finder's fee

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Finder's fee

A fee a person or company charges for service as an intermediary in a transaction.
Copyright © 2012, Campbell R. Harvey. All Rights Reserved.

Finder's Fee

A fee that a person or company is paid in exchange for facilitating a transaction or other deal. For example, one may be paid a finder's fee if one knows both a potential buyer and a potential seller of a company, introduces the two, and the deal is finalized. The finder often has no role except to make parties aware of each other's existence and the finder's fee is usually a percentage of the value of the deal.
Farlex Financial Dictionary. © 2012 Farlex, Inc. All Rights Reserved

finder's fee

The charge levied by a person or firm for putting together a deal. For example, a finder may receive a fee equal to 3% of the principal amount paid for a corporate acquisition.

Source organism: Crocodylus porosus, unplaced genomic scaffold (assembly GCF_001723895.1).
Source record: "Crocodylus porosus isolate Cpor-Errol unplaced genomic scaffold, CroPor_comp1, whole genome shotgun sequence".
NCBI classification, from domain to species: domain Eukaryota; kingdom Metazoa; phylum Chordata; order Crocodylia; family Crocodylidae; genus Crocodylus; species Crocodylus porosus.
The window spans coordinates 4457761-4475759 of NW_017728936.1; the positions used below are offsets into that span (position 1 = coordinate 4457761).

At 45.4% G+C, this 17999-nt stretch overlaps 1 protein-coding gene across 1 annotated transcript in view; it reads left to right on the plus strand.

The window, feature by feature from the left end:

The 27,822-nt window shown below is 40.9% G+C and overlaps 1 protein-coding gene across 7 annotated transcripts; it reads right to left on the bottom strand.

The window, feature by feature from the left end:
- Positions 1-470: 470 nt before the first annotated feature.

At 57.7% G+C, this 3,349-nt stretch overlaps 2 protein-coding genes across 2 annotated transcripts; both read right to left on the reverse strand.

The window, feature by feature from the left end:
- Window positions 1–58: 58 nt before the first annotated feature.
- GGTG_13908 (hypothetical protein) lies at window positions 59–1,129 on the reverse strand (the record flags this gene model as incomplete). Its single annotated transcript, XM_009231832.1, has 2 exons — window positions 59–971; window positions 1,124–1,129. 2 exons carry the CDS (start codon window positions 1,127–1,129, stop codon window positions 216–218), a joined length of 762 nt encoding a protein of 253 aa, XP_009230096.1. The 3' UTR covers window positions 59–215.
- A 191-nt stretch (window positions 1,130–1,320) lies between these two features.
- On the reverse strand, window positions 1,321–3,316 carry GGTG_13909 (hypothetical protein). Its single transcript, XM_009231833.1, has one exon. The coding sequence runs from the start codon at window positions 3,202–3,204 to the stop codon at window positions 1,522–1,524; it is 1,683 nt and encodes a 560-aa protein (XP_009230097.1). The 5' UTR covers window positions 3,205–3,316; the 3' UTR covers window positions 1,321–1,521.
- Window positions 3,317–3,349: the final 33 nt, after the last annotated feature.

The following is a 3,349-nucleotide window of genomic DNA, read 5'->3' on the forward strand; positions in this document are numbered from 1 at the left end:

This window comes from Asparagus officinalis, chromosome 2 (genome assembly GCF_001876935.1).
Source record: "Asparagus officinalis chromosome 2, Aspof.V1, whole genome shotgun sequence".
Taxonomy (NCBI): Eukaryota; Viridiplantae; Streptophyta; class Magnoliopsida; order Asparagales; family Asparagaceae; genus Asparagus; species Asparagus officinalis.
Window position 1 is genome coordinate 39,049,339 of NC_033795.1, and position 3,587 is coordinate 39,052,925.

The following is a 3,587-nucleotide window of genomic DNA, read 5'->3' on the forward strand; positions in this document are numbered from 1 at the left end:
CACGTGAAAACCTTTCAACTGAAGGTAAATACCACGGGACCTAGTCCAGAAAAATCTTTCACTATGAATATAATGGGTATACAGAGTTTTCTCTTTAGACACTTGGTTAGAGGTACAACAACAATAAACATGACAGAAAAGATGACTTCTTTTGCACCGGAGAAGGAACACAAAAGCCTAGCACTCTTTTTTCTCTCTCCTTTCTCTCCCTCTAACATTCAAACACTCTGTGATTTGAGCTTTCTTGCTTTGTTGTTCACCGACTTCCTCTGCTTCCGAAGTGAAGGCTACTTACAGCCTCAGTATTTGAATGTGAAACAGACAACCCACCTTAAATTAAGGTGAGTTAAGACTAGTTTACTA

Wall Street Words: An A to Z Guide to Investment Terms for Today's Investor by David L. Scott. Copyright © 2003 by Houghton Mifflin Company. Published by Houghton Mifflin Company. All rights reserved. All rights reserved.

finder's fee

A fee for finding someone to buy, sell, or rent real estate. It is illegal in most states unless the finder is a licensed real estate broker or agent. There is some question about whether existing tenants may receive small gifts or rent credits for referring new tenants.The states that allow this limit the compensation or gift to something minimal.

The Complete Real Estate Encyclopedia by Denise L. Evans, JD & O. William Evans, JD. Copyright © 2007 by The McGraw-Hill Companies, Inc.
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Also, finders' fees of USD67,092 were paid in connection with the private placement.